The estate of the late Paul Allen, billionaire co-founder of Microsoft and noted art collector, has indicated it will allow "at least" 150 pieces from his collection to go up for auction, with the proceeds going to charity. If the pieces end up being as valuable as pre-sale estimates indicate, the sale has the potential to be the biggest one-time public art auction in modern history.
Auction house Christie's has secured the rights to the collection, which is scheduled to hit the auction block sometime this fall. Pre-sale estimates value the total collection at somewhere in the neighborhood of $1 billion, which would handily surpass such other big-ticket art collection auctions such as the $922 million collection that once belonged to Harry and Linda Macklowe, sold earlier this year.
Christie's still has its work cut out for it before that happens, though, since the full collection donated by Allen is still to be completely cataloged. But Christie's Americas chairman Marc Porter recently gave the Wall Street Journal a taste of what paintings the public can expect to see at the auction block, including "Small False Start" by Jasper Johns, estimated to be worth at least $50 million all on its own. "La Montagne Sainte-Victoire," a 19th century landscape by Paul Cézanne, is expected to be worth even more. After selling for $39 million in 2001, the painting could prove to be worth more than $100 million this time around.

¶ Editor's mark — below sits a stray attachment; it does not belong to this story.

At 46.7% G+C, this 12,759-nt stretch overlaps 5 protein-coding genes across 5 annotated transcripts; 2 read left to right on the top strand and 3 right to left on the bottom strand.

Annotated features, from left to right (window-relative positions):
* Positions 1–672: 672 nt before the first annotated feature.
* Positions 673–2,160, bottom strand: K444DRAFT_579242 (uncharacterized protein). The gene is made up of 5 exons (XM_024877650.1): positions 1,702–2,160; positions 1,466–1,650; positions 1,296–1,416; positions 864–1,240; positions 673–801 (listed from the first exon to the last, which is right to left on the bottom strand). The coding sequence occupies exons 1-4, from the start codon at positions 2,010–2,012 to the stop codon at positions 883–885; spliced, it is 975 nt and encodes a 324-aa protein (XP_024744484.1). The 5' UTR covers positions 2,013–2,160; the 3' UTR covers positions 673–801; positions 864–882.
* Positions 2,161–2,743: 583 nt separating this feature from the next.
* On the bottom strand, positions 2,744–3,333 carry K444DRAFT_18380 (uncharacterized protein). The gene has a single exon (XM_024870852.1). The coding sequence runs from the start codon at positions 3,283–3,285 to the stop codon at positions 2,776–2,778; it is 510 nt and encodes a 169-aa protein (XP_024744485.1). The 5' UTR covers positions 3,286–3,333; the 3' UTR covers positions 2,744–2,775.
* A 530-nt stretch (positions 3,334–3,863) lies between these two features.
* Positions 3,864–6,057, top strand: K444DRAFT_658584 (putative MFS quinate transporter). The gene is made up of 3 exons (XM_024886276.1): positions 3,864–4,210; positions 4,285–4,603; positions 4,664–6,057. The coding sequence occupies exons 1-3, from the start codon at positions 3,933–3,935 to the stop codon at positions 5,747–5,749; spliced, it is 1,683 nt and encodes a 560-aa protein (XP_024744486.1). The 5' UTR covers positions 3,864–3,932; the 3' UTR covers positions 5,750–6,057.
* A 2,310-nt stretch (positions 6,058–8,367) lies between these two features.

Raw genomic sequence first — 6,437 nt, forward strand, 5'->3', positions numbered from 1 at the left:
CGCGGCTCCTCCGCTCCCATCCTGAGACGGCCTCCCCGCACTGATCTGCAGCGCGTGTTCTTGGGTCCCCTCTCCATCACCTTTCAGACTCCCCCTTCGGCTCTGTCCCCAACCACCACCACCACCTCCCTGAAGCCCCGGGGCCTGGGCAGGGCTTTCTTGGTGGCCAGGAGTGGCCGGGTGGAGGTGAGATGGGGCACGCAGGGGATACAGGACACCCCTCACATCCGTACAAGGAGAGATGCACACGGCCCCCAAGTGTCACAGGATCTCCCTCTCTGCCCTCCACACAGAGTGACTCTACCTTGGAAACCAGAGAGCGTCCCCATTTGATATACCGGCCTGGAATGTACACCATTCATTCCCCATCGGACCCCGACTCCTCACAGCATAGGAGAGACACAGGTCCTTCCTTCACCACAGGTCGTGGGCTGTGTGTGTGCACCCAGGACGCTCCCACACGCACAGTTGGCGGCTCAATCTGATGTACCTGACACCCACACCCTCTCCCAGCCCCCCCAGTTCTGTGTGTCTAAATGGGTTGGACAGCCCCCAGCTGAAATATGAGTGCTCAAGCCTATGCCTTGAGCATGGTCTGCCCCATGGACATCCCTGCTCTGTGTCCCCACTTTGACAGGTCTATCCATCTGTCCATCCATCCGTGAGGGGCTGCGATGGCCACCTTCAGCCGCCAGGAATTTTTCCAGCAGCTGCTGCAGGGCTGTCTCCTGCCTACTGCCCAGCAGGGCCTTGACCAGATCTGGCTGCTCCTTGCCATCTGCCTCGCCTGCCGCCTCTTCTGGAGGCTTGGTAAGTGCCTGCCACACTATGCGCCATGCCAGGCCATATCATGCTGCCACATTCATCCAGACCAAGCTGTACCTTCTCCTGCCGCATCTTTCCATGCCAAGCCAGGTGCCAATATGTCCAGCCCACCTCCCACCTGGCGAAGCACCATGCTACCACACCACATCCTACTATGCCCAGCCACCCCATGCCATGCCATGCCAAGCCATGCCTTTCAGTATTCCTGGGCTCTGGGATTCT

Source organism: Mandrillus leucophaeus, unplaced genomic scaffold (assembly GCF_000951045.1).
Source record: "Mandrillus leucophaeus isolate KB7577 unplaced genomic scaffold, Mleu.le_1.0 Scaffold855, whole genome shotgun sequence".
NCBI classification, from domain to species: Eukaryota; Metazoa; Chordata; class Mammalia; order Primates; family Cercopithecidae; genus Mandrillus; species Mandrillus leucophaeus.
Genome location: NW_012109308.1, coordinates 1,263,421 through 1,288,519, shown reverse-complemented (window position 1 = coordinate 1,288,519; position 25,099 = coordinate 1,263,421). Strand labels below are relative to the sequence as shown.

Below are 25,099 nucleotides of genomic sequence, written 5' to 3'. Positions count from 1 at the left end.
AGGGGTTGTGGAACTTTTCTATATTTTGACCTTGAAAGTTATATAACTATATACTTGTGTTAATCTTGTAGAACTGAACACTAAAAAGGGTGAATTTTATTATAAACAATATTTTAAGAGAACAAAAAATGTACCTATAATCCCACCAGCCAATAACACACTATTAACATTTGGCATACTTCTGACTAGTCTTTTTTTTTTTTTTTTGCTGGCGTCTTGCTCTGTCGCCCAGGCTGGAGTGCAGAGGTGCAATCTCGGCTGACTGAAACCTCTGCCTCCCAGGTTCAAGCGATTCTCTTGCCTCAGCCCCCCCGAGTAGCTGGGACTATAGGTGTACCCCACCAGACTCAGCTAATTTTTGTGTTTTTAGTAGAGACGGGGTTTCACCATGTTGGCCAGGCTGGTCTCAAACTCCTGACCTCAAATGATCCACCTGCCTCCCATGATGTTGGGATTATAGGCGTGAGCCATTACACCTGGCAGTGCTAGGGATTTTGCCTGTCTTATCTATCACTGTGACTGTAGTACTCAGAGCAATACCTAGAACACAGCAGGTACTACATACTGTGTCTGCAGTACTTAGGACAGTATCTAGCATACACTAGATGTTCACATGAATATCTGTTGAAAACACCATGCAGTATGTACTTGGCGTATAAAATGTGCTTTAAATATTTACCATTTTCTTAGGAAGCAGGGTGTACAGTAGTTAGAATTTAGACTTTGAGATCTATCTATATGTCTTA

Allen, who passed away of non-Hodgkin's lymphoma in 2018, was also known to have acquired at least one work by Claude Monet, having reportedly purchased it two years before his death for $81 million. He was a voracious art collector over the course of his life. In one interview he spoke about his vision for what would become of his unique collection after he was gone:
"You have to be doing it because you just love the works… and you know that all these works are going to outlast you. You're only a temporary custodian of them."
Now, the paintings and sculptures he collected will be finding new homes, and the plan is for the money from the sales to go to charity, although the Allen estate has yet to publicly announce which organization(s) will be receiving the money. Allen's own philanthropic passions during his life included causes like the environment, biomedical research, and homelessness (with a reported $2 billion given altogether), so presumably the donations from the auction will remain in that vein.